Pakistan and the ‘Islamic NATO’: NATO’

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Dr Ejaz Hussain

The writer is  a visiting scholar at Institute of International Studies, UC Berkeley.

Mohammad bin Qasim’s conquest of Sindh often finds its way into school and college textbooks, which talk at length about its impact on the spread of Islam across South Asia. It, thus, seemed natural to demand a separate country in the name of Islam in 1947. Soon after gaining independence, Pakistan became Islamic with the passage of the Objectives Resolution in 1949. Its first constitution also declared the country as the Islamic Republic.

However, the secular-minded General Ayub Khan tried to play with fire by repealing the “Islamic” centrality and identity in the 1962 constitution. Realising the error of his ways, he soon repented and ensured the Islamic spirit not only in the constitution but also in the Family Laws that his Islamic regime promulgated. Similarly, despite being liberal and a self-declared socialist, Zulfikar Ali Bhutto was a true Muslim. He not only preserved the Islamic nature and character of the 1973 constitution but also favoured Islam and the Muslims in Pakistan by declaring the Ahmedis non-Muslims. Bhutto also declared Friday as the official holiday, another Islamic move, which was undone by liberal and pro-US military dictator, Pervez Musharraf, and prohibited alcoholic drinks and gambling.

Indeed, Ameer-ul-Momeneen (Commander of the Faithful), General Zia ul Haq, a great Muslim warrior, took further legal and constitutional measures to fill the loopholes, and put Pakistan on the path of Islam where the government servants were forced to keep the beard and offer prayers. PIA hostesses and PTV female news reporters also wore dupatta to cover their heads and chest so that no satanic idea could spoil the righteous males of our morally uplifted society. During his Islamic tenure, Pakistan became the first ever Islamic state to covertly possess the Islamic Bomb. After the great martyrdom of Haq, his successor, Mian Muhammad Nawaz Sharif, carried his Islamic legacy forward. His two, rather short-lived, governments, during the 1990s, highlight his brotherly Islamic ties with Saudi Arabia and even the Saudi-financed organisations such as the Sipha-e-Sahaba.

Following his footsteps, Sharif also succeeded in getting the parliamentary consent to become Ameer-ul-Momeneen. However, before this could materialise, a secular and westerly-enlightened Pervez Musharraf toppled his government in an un-Islamic manner. Musharraf was not a good Muslim as he sold Pakistan’s honour to the US, which bombed Islamic Afghanistan and droned on the Islamic Pakistan. He also targeted Islamic organisations whose students were at the forefront of the Afghan Jihad. However, before the pro-US general could inflict further damages, fortunately, the Pakistan army got a great leader with a humble background; General Kiani. He was an absolute gentleman who gradually pulled Pakistan out of the unIslamic alliances and, by the grace of God, he restored our honour.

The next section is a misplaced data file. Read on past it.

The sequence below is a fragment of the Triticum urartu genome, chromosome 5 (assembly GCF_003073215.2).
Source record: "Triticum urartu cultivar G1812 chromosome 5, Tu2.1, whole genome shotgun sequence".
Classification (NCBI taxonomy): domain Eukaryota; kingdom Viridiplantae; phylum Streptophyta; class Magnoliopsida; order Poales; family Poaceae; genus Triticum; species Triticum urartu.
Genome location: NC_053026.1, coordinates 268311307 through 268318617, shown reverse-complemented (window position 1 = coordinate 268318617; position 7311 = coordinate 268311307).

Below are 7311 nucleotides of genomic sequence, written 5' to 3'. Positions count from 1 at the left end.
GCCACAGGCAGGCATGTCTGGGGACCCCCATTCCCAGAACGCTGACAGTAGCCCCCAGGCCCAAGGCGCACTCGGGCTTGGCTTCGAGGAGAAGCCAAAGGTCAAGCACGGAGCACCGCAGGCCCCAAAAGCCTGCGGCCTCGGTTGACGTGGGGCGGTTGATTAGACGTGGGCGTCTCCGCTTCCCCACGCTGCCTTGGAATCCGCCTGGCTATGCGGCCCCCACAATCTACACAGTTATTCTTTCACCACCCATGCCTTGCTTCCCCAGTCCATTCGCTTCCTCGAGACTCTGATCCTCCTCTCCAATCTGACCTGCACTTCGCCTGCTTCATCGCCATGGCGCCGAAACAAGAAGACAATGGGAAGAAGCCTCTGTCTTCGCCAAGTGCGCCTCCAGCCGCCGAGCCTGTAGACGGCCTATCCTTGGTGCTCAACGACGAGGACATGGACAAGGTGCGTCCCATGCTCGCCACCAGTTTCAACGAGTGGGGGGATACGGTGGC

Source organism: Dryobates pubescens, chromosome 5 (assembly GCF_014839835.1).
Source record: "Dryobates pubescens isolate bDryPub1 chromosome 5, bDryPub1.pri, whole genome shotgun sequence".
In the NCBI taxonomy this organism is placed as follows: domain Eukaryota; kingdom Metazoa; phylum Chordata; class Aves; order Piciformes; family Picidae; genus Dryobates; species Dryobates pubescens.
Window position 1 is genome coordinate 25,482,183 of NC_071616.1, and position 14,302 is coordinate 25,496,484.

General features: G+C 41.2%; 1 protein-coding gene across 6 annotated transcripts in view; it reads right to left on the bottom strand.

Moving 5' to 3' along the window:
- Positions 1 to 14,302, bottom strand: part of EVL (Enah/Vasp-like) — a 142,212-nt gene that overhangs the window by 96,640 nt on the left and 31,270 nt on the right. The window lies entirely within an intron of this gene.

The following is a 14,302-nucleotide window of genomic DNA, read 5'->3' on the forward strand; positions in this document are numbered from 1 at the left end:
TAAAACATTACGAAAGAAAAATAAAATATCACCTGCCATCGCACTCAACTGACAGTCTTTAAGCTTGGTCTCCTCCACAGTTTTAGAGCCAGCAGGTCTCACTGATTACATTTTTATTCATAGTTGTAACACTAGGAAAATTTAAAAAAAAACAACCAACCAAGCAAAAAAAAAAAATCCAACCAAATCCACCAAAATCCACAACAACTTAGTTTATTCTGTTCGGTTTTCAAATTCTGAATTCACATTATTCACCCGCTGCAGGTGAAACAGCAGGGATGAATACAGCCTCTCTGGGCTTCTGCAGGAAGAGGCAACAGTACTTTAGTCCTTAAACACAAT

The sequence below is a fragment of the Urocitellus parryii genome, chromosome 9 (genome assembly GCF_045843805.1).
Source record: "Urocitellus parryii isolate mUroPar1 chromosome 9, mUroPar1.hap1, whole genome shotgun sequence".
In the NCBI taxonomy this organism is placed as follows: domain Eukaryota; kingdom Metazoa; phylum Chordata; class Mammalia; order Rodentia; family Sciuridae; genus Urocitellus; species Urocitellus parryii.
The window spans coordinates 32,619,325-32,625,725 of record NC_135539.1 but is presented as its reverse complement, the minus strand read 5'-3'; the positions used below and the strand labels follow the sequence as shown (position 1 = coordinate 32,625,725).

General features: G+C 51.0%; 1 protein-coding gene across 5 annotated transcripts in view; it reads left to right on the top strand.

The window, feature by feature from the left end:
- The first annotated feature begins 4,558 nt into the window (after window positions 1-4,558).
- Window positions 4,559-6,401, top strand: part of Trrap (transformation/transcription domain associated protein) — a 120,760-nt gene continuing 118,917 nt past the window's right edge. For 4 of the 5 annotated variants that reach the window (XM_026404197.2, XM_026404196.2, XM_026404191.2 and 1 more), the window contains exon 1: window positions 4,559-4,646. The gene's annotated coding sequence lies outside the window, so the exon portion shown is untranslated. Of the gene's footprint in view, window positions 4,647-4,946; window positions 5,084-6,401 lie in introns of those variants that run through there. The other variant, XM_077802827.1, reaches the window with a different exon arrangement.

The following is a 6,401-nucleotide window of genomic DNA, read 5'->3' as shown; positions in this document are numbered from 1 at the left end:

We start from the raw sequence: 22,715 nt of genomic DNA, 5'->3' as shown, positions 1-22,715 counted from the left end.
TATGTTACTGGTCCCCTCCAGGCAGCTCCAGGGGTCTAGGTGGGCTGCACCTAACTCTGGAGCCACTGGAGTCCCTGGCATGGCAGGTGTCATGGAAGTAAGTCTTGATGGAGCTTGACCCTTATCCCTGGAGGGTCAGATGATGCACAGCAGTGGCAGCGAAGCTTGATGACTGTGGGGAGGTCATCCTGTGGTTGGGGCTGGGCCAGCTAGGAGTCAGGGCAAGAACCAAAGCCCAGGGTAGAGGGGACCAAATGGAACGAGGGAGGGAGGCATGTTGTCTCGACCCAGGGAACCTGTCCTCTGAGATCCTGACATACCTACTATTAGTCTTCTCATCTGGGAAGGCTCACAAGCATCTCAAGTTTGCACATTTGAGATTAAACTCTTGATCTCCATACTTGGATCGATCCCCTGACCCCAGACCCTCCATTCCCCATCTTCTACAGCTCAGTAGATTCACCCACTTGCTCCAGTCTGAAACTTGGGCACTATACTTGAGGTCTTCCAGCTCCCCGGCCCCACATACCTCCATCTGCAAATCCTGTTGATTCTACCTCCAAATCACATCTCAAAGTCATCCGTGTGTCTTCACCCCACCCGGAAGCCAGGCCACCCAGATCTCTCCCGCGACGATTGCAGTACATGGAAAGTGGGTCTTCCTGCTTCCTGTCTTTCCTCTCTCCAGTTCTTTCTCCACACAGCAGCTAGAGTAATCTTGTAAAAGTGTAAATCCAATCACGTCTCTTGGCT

Pakistan was, indeed, lucky enough to find another great Islamic leader in General Raheel Sharif. He consolidated the gains of his predecessor by launching Operation Zarb-e-Azb against forces bent upon destroying the country’s Islamic fabric. Being charged with the love for the Ummah, Raheel also reluctantly accepted the charge of a 39-member Islamic Alliance against terrorism. This alliance is headquartered in Riyadh, Saudi Arabia — the purest of the Islamic lands. At the moment, Iraq, Syria and Iran are not a part of this Islamic NATO. However, General Sharif would definitely convince the Saudis and the Iranians to embrace each other and fight against the kafirs together. Pakistan is, indeed, blessed by Allah as its leaders are now leading the Islamic world. It is, thus, a religious obligation of every Muslim living particularly in Pakistan to not only stop criticising our General but also pray for his safety and longevity. The longer he serves the Islamic Alliance, the better it would fare for Pakistan and the Ummah.

While disagreeing with much of the mentioned stuff one reads in our official textbooks, let me present some contrasting facts. According to any basic text of geography and International Relations, Pakistan is not located in the Middle East but South Asia. It borders with India, not Saudi Arabia. Indeed, it also borders with Shia Iran. Also, Saudi Arabia’s official name neither contains the word “Islamic” nor officially follows the Hanafi school of jurisprudence as is largely the case in Pakistan. From Morocco to Indonesia, all countries including Saudi Arabia and Pakistan are postcolonial nation-states where the monarchy, mullah and the military reign supreme.

Indubitably, Pakistan has entered into this Saudi Arabia-led Sunni bloc to fight against the Iran-led Shia bloc. Pakistani military leadership could also have joined it to counterbalance India while overlooking its sectarian fault lines. There are around 20 percent Shias compared with 78 percent Sunnis out of which roughly three to five percent are purely Malaki/Shafi. If Iran and Saudi Arabia fight further in Syria, Yemen and Iraq, would there not be its spillovers inside Pakistan, where both Shia and Sunni seminaries and militant groups are connected with their ideological and financial masters? Would Pakistan, already engulfed in sectarian terrorism, be able to play at multiple fronts and win over? I am pessimistic and I believe that Pakistan must stay away from this Middle Eastern power struggle, which seems regional in character but is global in nature.

Courtesy Daily Times

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